Animals hear about death for the first time when they die.—Arthur Schopenhauer, 1819
It is evident by several tokens about this wild gentleman, that he had a father and mother like one of us; but there being no register of his christening, his age is only to be guessed at by his stature and countenance, and appears to be about twelve or thirteen.
His being so young was the occasion of the great disappointment of the ladies, who came to the drawing room in full expectation of some attempt upon their chastity; he endeavoured to kiss the young lady Walpole, who for that reason is become the envy of the circle; this being a declaration of nature in favour of her superior beauty.
Aristotle says that man is the most mimic of all animals; which opinion of that great philosopher is strongly confirmed by the behaviour of this wild gentleman, who is endowed with that quality to an extreme degree. He received his first impressions at court: his manners are first to lick people’s hands, and then turn his breech upon them; to thrust his hand into every body’s pocket; to climb over people’s heads; and even to make use of the royal hand to take what he has a mind to. At his first appearance he seized on the lord chamberlain’s staff, and put on his hat before the king; from whence some have conjectured, that he is either descended from a grandee of Spain, or the earls of Kingsale in Ireland. However, these are manifest tokens of his innate ambition; he is extremely tenacious of his own property, and ready to invade that of other people. By this mimic quality he discovered what wild beast had nursed him: observing children to ask blessing of their mothers, one day he fell down upon his knees to a sow, and muttered some sounds in that humble posture.
Lightning on Mount Fujiyama, by Katsushika Hokusai, c. 1823. Art Institute of Chicago, Illinois.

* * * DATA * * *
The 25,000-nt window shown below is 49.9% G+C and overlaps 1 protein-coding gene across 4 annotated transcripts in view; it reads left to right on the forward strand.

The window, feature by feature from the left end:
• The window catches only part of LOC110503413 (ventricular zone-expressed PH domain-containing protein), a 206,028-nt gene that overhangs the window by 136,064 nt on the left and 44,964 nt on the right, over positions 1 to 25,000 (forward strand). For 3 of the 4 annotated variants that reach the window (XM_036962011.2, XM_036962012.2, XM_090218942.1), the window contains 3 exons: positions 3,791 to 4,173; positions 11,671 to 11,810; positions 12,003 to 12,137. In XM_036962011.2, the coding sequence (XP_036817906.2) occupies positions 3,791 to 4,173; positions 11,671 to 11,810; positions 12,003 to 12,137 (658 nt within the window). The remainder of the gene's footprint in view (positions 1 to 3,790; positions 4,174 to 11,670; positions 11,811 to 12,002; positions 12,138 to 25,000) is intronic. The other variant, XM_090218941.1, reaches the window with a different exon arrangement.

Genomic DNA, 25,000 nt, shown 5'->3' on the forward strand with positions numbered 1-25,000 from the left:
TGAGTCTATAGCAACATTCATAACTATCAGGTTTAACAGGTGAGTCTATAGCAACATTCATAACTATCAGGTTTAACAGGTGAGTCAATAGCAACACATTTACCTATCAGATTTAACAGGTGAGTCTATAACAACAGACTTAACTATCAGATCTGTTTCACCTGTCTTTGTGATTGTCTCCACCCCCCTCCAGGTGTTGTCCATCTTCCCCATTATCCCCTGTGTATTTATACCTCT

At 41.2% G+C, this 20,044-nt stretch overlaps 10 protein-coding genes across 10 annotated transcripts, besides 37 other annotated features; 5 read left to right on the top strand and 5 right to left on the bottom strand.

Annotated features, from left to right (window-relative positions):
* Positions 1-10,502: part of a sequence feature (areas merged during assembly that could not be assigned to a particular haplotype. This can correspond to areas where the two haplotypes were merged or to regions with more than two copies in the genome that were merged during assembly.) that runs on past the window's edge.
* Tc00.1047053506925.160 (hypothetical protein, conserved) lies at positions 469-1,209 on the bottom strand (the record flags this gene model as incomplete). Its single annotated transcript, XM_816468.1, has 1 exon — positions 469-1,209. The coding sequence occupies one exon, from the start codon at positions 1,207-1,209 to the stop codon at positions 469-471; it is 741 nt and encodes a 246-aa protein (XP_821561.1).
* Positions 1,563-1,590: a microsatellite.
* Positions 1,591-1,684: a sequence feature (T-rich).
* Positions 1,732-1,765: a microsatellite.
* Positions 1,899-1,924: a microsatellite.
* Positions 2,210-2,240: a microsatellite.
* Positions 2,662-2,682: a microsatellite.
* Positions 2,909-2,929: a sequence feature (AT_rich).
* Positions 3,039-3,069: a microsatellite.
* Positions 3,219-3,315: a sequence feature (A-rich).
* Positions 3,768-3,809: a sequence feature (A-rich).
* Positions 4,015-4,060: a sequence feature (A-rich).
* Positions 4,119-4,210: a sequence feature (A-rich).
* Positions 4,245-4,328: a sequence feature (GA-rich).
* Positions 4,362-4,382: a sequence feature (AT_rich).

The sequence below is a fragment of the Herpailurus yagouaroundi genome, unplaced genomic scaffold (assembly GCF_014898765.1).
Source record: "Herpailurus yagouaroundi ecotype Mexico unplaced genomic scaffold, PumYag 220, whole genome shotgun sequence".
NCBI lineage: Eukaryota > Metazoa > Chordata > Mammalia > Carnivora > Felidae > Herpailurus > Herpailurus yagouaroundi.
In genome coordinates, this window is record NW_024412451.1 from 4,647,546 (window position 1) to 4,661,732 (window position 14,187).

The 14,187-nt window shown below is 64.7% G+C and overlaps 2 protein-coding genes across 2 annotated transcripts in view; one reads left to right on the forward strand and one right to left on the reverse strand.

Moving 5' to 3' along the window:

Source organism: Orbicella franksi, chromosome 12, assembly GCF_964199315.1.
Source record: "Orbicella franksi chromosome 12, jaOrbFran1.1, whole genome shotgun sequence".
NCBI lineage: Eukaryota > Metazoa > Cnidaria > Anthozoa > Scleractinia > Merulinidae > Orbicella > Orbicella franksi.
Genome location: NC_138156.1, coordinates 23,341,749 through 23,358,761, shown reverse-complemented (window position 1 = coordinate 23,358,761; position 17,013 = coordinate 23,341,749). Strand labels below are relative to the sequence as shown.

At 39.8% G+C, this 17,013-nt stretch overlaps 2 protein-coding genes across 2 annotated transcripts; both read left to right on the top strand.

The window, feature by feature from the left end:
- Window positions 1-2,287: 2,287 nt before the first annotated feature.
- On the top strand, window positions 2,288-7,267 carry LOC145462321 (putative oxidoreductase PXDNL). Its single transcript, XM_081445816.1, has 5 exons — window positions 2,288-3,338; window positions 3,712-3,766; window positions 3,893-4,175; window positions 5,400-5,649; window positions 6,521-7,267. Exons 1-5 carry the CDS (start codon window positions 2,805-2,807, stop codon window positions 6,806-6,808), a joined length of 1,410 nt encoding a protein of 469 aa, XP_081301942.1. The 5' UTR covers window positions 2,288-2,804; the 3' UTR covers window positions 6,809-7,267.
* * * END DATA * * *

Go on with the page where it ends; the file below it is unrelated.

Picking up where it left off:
Though he is ignorant both of ancient and modern languages (that care being left to the ingenious physician who is entrusted with his education), yet he distinguishes objects by certain sounds framed to himself, which Mr. Rotenberg, who brought him over, understands perfectly. Beholding one day the shambles with great fear and astonishment, ever since he calls man by the same sound, which expresses wolf. A young lady is a peacock; old women, magpies and owls; a beau with a toupee, a monkey; glass, ice; blue, red, and green ribbons, he calls rainbow; a heap of gold, a turd. The first ship he saw he took to be a great beast swimming on her back, and her feet tied above her; the men that came out of the hold, he took to be her cubs and wondered why they were so unlike their dam. He understands perfectly the language of all beasts and birds, and is not like them confined to that of one species. He can bring any beast what he calls for, and no doubt is much missed now in his native woods, where he used to do good offices among his fellow citizens and served as a mediator to reconcile their differences. One day he warned a flock of sheep that were driving to the shambles of their danger; and upon uttering some sounds, they all fled. He takes vast pleasure in conversation with horses; and going to the Mews to converse with two of his intimate acquaintances in the king’s stables; as he passed by, he neighed to the horse at Charing Cross; he seemed to take it ill that the horse did not answer him, but I think nobody can undervalue his understanding for not being skilled in statuary.
He expresses his joy most commonly by neighing; and whatever the philosophers may talk of their risibility, neighing is a more noble expression of that passion than laughing, which seems to me to have something silly in it; and besides, is often attended with tears. Love he expresses by the cooing of a dove, and anger by the croaking of a raven; and it is not doubted, but that he will serve in time as an interpreter between us and other animals.
He sings naturally several pretty tunes of his own composing, and with equal facility in the chromatic, inharmonic, and diatonic style; I cannot omit his first notion of clothes, which he took to be the natural skins of the creatures that wore them, and seemed to be in great pain for the pulling off a stocking, thinking the poor man was a-flaying.
I am not ignorant that there are disaffected people who say he is a pretender and no genuine wild man. This calumny proceeds from the false notions they have of wild men, which they frame from such as they see about the town, whose actions are rather absurd than wild; therefore, it will be incumbent on all young gentlemen who are ambitious to excel in this character to copy this true original of nature.
From “It Cannot Rain But It Pours.” Peter the Wild Boy was found in a German forest eating plants, walking on all fours, and incapable of human speech. On order from King George I, he was imported to Great Britain. His behavior excited the interest of London’s society ladies and provided the inspiration for other writings by Daniel Defoe and James Burnett.